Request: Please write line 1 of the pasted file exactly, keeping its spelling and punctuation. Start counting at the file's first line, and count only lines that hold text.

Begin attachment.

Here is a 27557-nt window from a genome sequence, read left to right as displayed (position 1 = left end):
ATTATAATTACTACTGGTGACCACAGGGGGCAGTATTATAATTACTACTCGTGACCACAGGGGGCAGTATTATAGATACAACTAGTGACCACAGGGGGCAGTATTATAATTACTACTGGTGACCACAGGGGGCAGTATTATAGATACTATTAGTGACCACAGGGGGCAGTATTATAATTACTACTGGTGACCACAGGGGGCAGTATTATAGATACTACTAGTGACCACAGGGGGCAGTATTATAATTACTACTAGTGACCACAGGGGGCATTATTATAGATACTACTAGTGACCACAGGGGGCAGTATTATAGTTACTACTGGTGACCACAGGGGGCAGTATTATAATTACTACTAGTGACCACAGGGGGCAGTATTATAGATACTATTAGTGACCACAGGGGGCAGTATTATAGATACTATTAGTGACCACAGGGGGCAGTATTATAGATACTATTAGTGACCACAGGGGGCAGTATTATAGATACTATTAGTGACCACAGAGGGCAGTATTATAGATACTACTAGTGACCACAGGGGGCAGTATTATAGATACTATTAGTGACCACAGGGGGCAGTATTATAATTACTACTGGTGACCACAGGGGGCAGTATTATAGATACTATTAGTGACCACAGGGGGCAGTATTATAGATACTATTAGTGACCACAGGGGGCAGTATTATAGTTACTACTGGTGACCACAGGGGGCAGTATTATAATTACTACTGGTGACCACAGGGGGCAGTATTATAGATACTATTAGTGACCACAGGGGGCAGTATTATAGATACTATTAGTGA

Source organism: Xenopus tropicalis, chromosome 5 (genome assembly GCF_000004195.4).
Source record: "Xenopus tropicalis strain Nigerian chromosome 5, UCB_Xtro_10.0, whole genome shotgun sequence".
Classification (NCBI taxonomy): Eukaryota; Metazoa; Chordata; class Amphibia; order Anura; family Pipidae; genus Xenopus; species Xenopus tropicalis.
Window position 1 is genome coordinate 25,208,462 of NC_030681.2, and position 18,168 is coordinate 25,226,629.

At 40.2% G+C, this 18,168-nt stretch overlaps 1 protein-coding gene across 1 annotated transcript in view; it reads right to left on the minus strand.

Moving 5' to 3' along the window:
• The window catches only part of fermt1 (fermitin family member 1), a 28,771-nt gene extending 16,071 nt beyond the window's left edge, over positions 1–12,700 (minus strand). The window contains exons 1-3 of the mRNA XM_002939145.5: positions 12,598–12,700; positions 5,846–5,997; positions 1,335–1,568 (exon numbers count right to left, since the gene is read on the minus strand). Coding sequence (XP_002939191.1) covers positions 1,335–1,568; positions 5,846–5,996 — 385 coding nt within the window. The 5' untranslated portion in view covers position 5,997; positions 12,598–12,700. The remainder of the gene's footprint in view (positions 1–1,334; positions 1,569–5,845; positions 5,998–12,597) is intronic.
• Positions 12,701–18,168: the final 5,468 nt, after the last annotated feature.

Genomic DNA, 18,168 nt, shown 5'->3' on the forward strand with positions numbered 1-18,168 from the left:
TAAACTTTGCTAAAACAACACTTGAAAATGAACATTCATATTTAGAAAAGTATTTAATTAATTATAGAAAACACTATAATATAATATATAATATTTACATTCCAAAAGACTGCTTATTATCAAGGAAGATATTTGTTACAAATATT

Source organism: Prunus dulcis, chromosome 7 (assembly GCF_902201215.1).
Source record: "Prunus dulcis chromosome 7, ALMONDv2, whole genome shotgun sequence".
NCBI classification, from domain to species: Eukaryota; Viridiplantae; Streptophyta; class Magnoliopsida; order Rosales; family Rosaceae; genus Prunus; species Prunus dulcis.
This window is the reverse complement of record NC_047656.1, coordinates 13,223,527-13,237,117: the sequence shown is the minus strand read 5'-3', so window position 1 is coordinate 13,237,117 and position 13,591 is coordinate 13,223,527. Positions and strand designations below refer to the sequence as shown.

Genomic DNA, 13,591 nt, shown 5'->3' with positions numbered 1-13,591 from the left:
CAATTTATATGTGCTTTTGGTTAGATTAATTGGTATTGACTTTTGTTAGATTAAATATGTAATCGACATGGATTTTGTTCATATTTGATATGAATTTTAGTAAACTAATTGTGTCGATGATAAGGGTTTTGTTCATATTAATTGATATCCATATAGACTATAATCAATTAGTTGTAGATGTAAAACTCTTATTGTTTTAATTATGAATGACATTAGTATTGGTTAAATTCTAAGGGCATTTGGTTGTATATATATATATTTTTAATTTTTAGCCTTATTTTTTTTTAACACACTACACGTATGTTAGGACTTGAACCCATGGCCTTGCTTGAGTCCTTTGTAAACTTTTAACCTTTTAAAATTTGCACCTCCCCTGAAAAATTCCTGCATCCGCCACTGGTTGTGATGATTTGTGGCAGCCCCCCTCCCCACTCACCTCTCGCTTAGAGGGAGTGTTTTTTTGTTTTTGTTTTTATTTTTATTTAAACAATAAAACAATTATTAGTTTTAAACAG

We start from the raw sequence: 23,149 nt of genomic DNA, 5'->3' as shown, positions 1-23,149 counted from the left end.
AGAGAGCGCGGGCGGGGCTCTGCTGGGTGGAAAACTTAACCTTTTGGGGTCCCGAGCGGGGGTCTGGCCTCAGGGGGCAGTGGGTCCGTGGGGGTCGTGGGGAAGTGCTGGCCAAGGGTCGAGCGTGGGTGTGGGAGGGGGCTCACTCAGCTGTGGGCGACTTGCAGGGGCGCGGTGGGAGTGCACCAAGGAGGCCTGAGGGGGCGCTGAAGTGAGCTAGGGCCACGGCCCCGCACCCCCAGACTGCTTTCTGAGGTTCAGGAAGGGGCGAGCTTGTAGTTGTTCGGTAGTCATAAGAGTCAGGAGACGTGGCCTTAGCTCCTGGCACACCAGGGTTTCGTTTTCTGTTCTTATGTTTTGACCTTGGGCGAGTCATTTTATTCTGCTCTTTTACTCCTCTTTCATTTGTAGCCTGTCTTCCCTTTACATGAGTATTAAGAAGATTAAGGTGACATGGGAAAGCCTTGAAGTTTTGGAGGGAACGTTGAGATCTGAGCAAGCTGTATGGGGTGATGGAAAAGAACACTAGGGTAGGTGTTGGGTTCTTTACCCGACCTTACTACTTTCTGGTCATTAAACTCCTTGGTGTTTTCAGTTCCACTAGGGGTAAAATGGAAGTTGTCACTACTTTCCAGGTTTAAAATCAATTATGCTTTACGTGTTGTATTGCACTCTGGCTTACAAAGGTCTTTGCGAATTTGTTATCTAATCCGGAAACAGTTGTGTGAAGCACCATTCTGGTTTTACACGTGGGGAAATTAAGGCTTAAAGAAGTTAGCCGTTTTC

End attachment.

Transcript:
Here is a 27557-nt window from a genome sequence, read left to right as displayed (position 1 = left end):